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Cummins presents vision of future defence power at Eurosatory

Posted 30 May 2018 · Add Comment

Cummins Inc. will be highlighting its vision for powering the defence market at Eurosatory Paris (11-15 June).


 
Above: Cummins’ higher powered ISL engine.

The company will be focusing on its higher powered ISL engine, the Advanced Medium Mobile Power Sources (AMMPS) rugged mobile generator and future diesel and electric concepts.

Regina Barringer, General Manager for Cummins Rail and Defense, said: “The trend in the defence industry is moving to higher power-to-weight ratios from equipment drivelines to carry heavier loads; more people, more equipment and more armoury on the vehicle. Additionally, we see the need for more operational flexibility, and having rugged power generation capability that is easily accessible. At Cummins, we are continuing to develop technologies that support this now, and in the future.”

Cummins is set to showcase the lightweight, compact and fuel-efficient ISL9 engine, which has a peak power output of 536 horsepower for fast response military vehicles. The ISL9 offers distinct advantages to global vehicle manufacturers, with a simplified engine architecture reducing complexity for ease of installation. For operators, it provides higher performance with faster response, low operating costs, excellent reliability and high availability.

“Cummins has increased the ISL9’s capability from 400 horsepower to 536 horsepower for defence applications, an increase of 34%. We have achieved this by optimising key performance parts, including the Cummins HE500 Variable Geometry Turbocharger to boost power and response,” continued Barringer.

Alongside the ISL9, the 10kW AMMPS power generation will be on display. With a rugged design, AMMPS units are deployed to support military operations, powering contingency and forward operating bases, command outposts, and command and control centers. The AMMPS Advanced Digital Control System provides microgrid capability for increased fuel savings, benefitting troops on active duty around the world.  As the industry leader, Cummins offers the widest range of diesel and gas generator models for military use.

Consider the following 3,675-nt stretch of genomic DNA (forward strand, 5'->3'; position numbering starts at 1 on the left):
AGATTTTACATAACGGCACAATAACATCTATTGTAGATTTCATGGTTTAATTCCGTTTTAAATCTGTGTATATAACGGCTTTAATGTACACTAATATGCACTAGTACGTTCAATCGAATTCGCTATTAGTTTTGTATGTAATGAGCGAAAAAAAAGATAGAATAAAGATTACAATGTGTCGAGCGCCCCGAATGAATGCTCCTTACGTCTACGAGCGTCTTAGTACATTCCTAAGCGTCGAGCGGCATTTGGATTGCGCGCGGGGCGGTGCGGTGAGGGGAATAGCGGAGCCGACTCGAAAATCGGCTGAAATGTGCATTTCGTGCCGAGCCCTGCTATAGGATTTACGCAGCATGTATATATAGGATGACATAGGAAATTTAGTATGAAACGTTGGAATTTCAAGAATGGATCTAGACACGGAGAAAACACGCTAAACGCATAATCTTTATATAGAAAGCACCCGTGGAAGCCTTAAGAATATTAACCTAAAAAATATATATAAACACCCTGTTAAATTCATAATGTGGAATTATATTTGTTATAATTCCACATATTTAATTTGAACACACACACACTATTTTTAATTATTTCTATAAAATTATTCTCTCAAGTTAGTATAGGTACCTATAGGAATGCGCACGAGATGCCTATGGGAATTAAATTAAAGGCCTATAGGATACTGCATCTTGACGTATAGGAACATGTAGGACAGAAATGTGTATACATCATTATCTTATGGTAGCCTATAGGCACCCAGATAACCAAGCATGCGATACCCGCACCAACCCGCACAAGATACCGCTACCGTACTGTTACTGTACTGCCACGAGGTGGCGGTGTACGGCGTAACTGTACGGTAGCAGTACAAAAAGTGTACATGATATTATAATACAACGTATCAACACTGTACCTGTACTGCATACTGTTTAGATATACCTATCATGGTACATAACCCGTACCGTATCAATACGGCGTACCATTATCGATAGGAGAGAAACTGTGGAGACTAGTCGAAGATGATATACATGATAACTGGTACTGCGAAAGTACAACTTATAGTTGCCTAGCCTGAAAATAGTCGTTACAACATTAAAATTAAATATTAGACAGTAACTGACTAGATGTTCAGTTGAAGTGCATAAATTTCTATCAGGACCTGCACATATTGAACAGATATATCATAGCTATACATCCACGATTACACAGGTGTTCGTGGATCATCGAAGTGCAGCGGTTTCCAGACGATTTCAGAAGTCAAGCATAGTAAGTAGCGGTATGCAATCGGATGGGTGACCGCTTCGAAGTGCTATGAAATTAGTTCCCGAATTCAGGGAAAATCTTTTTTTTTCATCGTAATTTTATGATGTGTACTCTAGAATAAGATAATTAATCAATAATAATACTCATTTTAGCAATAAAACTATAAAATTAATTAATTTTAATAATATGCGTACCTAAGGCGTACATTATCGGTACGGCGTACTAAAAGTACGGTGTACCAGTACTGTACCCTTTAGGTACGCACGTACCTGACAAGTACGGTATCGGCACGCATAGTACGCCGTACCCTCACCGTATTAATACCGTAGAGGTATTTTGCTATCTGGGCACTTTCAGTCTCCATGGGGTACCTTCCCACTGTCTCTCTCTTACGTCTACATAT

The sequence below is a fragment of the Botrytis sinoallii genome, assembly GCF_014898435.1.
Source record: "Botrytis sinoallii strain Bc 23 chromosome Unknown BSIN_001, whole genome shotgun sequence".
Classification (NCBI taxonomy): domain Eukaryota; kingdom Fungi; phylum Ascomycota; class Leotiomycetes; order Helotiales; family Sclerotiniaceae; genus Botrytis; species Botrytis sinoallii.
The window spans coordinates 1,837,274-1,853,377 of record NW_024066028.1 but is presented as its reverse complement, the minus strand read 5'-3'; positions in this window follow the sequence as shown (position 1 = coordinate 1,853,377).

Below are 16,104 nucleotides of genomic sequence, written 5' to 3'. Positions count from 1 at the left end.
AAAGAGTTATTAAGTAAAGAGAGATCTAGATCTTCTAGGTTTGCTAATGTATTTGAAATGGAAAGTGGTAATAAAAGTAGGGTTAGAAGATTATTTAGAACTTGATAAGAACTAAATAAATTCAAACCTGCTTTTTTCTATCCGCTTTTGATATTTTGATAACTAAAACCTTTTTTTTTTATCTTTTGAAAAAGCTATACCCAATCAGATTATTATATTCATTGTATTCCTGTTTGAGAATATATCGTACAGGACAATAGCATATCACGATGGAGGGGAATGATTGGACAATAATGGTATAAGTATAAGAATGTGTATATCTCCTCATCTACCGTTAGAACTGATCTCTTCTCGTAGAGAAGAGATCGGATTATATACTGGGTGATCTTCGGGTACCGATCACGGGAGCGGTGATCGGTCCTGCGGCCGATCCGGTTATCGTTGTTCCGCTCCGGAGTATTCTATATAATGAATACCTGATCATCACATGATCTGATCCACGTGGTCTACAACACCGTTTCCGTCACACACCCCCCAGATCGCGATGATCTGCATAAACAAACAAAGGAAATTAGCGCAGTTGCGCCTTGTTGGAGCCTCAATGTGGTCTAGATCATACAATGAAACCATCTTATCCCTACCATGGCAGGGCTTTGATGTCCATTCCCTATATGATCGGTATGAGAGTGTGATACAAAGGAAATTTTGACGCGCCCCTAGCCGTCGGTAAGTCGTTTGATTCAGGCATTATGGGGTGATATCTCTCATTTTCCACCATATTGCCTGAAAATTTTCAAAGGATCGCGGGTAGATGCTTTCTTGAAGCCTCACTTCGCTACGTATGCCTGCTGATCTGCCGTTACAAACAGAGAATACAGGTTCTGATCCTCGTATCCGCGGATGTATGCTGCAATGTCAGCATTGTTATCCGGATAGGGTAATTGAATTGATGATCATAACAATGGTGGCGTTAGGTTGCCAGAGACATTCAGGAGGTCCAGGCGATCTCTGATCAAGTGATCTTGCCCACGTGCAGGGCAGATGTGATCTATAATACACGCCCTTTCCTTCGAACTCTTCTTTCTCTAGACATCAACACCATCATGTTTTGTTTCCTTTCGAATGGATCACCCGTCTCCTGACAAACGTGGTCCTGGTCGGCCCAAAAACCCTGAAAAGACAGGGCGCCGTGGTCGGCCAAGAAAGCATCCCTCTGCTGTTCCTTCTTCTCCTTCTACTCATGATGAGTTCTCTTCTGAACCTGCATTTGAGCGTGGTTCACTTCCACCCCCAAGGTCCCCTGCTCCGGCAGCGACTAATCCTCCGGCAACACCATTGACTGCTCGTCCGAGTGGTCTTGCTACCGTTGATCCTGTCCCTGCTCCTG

Looking to the future, a model of the Advanced Combat Engine (ACE) will make its debut at the show. A powerful, advanced technology diesel engine, currently under development for combat vehicles by Cummins Corporate Research and Technology, supported with Achates Power. Using an opposed modular piston design, the ACE unit is expected to deliver up to 1000 horsepower from a 4 cylinder version and 1500 horsepower from a 6 cylinder version. 

“ACE will be a key component for the next generation of power for armed forces vehicles and support the US Army’s 30 year strategy to modernise tactical and combat vehicles,” added Barringer.

In addition, Cummins staff will be on hand to discuss the latest electric product released at the recent Intermat show in Paris. It is expected the Range Extended Electric Vehicle (REEV) driveline will be suitable for a wide range of military equipment in the near future, offering a balance of battery power with a compact engine-generator.  The system uses overnight charging to power the battery pack, allowing up to two hours of operation per 35 kWh battery enclosure. The batteries are modular and available in multiples, depending on the need for electric only operation.  When the battery drops below 30 per cent, the Cummins F3.8 powered generator recharges it.

The generator uses a high-efficiency traction motor which provides continuous torque of 1,850 Nm, eliminating the need for gear shifting and dramatically reducing powertrain noise. An instant peak torque boost up to 3400 Nm is available when the vehicle hits challenging conditions.

“Cummins is investing $500 million in electric powertrain development. We will have full battery and range extending capability in our product portfolio alongside our clean diesel and natural gas engines. The REEV is the most suitable for the majority of military vehicles, where setting up a charging infrastructure would be challenging. Our plan is to release the REEV for bus applications in 2020, industrial in 2022, with military versions following in 2024,” concluded Barringer.

 

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